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Top Sleep Tips for a Restful Night

Good sleep is an essential foundation for positive mental and physical health. If you’re having trouble with sleep, it may mean that your nervous system is wound up and having trouble settling into a rest state. Our modern lifestyles tend to make it difficult to wind down and get proper deep rest. However, there are a number of things we can do to assist getting back into good sleep patterns. Its worth remembering that sleep is not just about what happens at night – it’s part of the overall daily rhythm of our bodies and what we do during waking hours is just as important.

Top Sleep Tips

1. Get some morning sunlight – morning sunlight helps set our body rhythms for wake and sleep.

2. Morning exercise – moving in the morning greatly assists sleep – even as little as 5 minutes or moderately vigorous exercise can help.

3. Notice your body's tiredness cues and go to bed when you feel them - don't push past them and stay up as it gets harder to wind down for sleep.

4. Have a consistent bedtime each night. Most people benefit from sleeping from around 10pm to 6am, though its worth noting that this is not true for everyone and some people naturally have different cycles. (You can learn more about this at:

5. Eat an early dinner. Your body will rest more easily if it has already digested your evening meal. This means not eating after 7-7.30pm, so your meal can be properly digested before sleep.

6. Create a bedtime routine. Having a routine assists the body to know the cues to wind down and sleep. Create a simple routine to use prior to sleeping, some things people find helpful are: having a bath or shower, writing or journaling, meditation or breathing relaxation, listening to relaxing music, drawing, gentle stretching, having a cup of herbal tea. Choose one or two relaxing things to do each night before sleep and make it the same routine each night.

7. Screen use is a major contributor to poor sleep. The light in screens suppresses melatonin, which we need for good sleep. However, there are some steps you can take to minimise screen use impacts on your sleep:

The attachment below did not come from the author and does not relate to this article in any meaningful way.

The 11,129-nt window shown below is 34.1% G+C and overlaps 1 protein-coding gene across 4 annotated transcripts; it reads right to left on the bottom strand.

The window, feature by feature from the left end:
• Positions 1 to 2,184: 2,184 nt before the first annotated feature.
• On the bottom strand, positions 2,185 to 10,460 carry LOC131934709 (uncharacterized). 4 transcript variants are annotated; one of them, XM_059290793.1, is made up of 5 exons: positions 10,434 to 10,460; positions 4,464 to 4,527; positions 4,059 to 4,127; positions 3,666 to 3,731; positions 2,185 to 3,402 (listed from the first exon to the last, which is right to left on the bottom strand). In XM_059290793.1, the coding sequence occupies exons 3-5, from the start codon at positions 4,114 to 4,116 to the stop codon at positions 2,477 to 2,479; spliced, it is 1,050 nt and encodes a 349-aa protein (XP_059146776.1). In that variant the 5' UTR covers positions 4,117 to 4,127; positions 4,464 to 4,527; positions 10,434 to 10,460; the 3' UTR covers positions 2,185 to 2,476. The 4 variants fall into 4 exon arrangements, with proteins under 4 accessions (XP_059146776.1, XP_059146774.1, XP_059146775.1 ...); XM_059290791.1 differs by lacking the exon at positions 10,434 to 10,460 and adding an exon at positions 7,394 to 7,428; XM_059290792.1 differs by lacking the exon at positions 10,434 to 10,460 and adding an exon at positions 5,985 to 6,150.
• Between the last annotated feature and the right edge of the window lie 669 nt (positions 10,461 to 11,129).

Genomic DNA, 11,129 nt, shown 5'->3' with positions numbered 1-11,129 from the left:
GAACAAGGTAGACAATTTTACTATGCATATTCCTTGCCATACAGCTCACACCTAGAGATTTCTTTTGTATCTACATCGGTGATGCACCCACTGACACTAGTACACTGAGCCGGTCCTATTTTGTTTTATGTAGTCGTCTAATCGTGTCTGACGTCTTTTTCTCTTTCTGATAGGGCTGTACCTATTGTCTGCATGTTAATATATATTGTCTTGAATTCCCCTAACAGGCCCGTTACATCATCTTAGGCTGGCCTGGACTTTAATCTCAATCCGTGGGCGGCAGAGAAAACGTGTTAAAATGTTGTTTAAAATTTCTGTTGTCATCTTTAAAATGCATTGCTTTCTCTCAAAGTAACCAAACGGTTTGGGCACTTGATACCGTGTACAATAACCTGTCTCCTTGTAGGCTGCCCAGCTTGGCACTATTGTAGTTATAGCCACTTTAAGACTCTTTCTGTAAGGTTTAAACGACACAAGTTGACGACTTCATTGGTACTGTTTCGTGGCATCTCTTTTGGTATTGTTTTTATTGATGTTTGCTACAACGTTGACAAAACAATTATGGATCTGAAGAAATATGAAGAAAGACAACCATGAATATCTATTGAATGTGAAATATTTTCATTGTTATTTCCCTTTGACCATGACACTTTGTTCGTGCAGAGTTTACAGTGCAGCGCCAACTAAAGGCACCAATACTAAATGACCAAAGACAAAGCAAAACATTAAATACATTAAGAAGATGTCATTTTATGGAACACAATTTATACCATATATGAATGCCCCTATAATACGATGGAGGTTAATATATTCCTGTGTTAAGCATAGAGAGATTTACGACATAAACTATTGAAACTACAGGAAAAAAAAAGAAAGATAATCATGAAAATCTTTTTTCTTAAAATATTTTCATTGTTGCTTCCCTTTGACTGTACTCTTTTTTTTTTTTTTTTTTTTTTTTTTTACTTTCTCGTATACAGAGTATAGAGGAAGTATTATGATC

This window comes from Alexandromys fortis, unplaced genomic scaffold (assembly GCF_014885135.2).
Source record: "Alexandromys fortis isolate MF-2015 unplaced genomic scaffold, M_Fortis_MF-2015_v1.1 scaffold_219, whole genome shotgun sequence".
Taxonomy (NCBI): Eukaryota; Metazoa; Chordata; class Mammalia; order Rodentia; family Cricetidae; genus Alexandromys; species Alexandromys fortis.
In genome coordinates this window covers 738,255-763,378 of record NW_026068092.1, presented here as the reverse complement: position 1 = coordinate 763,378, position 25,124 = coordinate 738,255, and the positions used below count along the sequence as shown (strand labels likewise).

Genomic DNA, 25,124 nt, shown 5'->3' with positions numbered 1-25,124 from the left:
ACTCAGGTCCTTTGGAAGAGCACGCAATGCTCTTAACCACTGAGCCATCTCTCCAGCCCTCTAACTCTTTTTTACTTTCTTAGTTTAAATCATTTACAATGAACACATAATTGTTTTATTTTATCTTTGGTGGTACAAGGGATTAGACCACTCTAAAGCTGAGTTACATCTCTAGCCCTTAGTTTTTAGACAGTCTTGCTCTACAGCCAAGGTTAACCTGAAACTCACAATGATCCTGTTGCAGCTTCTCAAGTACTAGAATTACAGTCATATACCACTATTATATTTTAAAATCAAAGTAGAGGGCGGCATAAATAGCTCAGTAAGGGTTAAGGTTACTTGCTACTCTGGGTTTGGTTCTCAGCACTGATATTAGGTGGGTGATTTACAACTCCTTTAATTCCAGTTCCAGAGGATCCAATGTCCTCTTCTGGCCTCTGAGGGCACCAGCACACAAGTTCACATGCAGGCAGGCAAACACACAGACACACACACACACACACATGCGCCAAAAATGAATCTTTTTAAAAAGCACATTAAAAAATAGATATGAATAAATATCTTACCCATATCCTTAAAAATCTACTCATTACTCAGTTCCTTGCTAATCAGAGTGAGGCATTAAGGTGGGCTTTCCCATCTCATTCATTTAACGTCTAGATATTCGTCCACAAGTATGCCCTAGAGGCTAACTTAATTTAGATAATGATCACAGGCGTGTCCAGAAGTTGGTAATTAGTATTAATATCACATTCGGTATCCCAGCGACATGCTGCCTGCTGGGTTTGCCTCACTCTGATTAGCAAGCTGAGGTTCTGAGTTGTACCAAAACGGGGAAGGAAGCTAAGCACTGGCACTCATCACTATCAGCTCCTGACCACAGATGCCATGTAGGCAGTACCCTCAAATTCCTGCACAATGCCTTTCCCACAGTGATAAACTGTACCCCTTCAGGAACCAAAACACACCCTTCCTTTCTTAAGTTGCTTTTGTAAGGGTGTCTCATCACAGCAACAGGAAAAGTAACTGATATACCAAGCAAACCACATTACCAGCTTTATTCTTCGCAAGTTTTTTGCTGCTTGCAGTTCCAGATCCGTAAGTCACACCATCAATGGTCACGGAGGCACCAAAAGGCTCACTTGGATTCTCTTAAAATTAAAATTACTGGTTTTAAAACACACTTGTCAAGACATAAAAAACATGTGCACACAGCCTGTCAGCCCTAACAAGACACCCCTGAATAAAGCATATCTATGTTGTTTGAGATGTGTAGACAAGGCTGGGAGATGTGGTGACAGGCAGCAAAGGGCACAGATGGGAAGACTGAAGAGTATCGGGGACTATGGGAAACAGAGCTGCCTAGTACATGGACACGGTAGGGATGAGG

- You can set the screen brightness to switch to a darker setting after 7pm – this will minimise screen light stimulation.

- Shut off screens and devices a minimum of one hour before bed time.

- Get a clock for your bedroom and leave your phone in a separate room overnight or put it in a drawer.

8. Avoid or minimise caffeine intake. This can be hard when you are feeling tired, however, caffeine contributes to the cycle of sleep disruption. Any steps you can take to reduce caffeine will be beneficial. Green tea can be a helpful replacement as it contains much less caffeine that black tea or coffee. Sugar is also best avoided, especially before bed, as blood sugar levels can also be a sleep disruptor,

9. Take magnesium supplements. Magnesium is needed for the body and muscles to relax and many people are not getting enough - taking a supplement before bed can assist with relaxation and improve sleep quality. Other sleep supplements may also be beneficial.

10. Create or find a playlist of relaxing music to listen to before bed or do a guided relaxation or meditation for sleep.

11. Turn your bedroom into a 'sleep sanctuary' - make it an enjoyable, comfortable and relaxing space to be in.

12. Massage areas of tension in the body, or use hot water bottles to relax muscles.

13. Work on reducing the overall stress in your day, so there is less built up activation in your nervous system.

If you're feeling tired, its worth trying to put in place some of these strategies, as being well rested will improve all areas of your life and your health


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